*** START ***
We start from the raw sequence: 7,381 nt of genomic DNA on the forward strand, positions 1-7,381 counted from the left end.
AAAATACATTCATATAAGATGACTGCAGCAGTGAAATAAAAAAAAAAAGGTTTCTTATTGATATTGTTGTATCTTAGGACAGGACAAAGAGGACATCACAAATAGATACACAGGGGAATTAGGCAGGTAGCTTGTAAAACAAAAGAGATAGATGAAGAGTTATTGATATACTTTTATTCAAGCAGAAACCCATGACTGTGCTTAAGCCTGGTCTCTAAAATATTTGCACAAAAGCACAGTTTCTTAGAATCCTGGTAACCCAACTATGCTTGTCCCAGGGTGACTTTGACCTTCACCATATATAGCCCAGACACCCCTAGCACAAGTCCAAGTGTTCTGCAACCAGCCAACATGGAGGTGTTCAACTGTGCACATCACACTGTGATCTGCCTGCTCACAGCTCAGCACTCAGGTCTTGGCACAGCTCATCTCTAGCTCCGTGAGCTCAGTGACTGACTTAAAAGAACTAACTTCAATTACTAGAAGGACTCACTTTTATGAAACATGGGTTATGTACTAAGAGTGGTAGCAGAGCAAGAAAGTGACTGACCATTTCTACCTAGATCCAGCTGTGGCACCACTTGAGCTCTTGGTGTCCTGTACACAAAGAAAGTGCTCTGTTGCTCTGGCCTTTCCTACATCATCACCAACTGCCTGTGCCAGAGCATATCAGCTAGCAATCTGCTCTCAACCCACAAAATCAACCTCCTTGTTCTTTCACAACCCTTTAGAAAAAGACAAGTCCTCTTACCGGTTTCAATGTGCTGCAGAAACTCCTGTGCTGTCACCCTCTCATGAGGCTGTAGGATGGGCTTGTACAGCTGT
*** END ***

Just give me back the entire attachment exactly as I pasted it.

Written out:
We start from the raw sequence: 7,381 nt of genomic DNA on the forward strand, positions 1-7,381 counted from the left end.
AAAATACATTCATATAAGATGACTGCAGCAGTGAAATAAAAAAAAAAAGGTTTCTTATTGATATTGTTGTATCTTAGGACAGGACAAAGAGGACATCACAAATAGATACACAGGGGAATTAGGCAGGTAGCTTGTAAAACAAAAGAGATAGATGAAGAGTTATTGATATACTTTTATTCAAGCAGAAACCCATGACTGTGCTTAAGCCTGGTCTCTAAAATATTTGCACAAAAGCACAGTTTCTTAGAATCCTGGTAACCCAACTATGCTTGTCCCAGGGTGACTTTGACCTTCACCATATATAGCCCAGACACCCCTAGCACAAGTCCAAGTGTTCTGCAACCAGCCAACATGGAGGTGTTCAACTGTGCACATCACACTGTGATCTGCCTGCTCACAGCTCAGCACTCAGGTCTTGGCACAGCTCATCTCTAGCTCCGTGAGCTCAGTGACTGACTTAAAAGAACTAACTTCAATTACTAGAAGGACTCACTTTTATGAAACATGGGTTATGTACTAAGAGTGGTAGCAGAGCAAGAAAGTGACTGACCATTTCTACCTAGATCCAGCTGTGGCACCACTTGAGCTCTTGGTGTCCTGTACACAAAGAAAGTGCTCTGTTGCTCTGGCCTTTCCTACATCATCACCAACTGCCTGTGCCAGAGCATATCAGCTAGCAATCTGCTCTCAACCCACAAAATCAACCTCCTTGTTCTTTCACAACCCTTTAGAAAAAGACAAGTCCTCTTACCGGTTTCAATGTGCTGCAGAAACTCCTGTGCTGTCACCCTCTCATGAGGCTGTAGGATGGGCTTGTACAGCTGT